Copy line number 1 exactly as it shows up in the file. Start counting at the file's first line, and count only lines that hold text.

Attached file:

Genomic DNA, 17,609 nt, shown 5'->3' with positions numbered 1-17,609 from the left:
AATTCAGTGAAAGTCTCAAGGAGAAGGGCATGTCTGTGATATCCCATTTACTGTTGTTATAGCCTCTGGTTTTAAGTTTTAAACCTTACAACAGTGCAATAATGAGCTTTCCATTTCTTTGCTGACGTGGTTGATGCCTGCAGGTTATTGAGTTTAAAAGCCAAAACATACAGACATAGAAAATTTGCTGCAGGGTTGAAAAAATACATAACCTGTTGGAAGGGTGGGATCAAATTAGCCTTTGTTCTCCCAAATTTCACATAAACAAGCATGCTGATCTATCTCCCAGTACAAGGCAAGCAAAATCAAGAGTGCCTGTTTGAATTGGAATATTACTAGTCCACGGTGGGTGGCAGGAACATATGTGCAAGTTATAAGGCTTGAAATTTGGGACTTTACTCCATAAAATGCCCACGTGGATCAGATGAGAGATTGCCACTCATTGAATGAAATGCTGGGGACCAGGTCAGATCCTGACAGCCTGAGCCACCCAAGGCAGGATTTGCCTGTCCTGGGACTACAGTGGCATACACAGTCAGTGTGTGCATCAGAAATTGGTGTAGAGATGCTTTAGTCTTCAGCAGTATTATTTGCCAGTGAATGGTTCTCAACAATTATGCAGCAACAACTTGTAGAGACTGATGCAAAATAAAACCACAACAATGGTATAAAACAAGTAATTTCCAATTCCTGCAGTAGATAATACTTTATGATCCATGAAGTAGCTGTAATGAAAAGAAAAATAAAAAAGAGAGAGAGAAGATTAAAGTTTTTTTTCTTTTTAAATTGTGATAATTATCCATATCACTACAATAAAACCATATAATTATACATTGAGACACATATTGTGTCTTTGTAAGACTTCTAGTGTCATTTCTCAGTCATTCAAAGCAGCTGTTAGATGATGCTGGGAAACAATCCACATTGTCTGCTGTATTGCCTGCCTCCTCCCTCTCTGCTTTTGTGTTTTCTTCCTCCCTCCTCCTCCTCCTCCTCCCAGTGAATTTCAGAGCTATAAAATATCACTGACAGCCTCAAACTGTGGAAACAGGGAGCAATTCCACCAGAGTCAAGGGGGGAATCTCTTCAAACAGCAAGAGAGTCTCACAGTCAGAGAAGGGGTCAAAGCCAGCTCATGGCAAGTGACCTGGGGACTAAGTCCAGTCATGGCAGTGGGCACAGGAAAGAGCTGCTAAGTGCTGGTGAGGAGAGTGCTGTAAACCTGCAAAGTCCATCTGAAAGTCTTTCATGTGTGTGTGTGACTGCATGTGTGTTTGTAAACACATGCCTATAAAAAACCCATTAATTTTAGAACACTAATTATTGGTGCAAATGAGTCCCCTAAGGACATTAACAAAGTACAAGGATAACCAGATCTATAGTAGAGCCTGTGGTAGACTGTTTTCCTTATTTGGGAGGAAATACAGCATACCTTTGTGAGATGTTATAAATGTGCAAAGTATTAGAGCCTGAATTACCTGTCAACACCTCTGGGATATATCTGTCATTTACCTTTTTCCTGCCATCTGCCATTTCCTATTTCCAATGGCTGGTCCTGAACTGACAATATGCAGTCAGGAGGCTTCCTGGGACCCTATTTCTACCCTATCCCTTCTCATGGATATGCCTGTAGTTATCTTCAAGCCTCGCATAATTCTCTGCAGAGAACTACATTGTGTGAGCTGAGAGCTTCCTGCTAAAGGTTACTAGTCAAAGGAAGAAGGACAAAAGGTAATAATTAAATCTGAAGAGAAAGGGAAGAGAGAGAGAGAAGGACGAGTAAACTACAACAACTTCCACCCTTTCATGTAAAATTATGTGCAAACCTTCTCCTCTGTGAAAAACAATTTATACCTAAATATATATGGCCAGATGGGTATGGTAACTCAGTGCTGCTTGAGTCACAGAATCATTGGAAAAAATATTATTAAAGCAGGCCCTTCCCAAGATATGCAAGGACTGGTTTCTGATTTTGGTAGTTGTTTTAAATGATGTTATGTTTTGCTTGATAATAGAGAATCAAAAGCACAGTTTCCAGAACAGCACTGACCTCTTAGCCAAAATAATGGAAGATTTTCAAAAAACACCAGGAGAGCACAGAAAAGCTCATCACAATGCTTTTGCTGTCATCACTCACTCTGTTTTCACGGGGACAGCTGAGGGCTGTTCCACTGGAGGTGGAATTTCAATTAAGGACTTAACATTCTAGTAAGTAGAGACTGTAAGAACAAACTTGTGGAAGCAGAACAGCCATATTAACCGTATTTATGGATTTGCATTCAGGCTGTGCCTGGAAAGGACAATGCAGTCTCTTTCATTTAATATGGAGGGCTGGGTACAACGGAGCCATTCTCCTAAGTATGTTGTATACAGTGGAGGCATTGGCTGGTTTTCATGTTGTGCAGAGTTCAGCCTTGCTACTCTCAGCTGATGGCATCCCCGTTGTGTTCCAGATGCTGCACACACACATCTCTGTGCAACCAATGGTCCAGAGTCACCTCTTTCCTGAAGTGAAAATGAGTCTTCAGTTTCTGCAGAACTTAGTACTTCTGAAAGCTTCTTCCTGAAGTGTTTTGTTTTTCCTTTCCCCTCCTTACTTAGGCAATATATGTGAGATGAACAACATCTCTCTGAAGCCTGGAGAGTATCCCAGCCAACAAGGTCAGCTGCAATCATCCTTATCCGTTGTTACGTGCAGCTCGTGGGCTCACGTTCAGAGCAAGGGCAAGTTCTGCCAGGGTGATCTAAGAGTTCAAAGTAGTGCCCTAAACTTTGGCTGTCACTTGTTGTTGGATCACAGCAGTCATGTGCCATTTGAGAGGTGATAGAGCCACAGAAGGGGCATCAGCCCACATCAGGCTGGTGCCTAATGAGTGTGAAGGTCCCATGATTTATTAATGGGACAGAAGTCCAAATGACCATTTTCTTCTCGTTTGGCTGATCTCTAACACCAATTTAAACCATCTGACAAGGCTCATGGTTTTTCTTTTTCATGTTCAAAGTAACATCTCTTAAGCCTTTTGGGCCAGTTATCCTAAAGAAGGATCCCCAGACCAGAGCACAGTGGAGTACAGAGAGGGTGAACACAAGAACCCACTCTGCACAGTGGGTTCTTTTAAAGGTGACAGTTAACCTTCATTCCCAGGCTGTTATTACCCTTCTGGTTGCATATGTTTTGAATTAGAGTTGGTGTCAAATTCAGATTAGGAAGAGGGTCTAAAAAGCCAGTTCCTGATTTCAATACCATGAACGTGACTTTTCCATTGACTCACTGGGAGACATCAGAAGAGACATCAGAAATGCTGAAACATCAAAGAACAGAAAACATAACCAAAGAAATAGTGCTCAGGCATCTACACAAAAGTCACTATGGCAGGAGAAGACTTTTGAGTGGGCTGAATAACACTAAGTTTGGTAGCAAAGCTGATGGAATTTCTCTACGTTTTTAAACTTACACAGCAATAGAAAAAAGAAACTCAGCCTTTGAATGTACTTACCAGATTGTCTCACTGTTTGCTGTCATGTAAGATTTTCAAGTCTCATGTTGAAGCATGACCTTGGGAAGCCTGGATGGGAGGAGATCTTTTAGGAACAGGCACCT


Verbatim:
Genomic DNA, 17,609 nt, shown 5'->3' with positions numbered 1-17,609 from the left: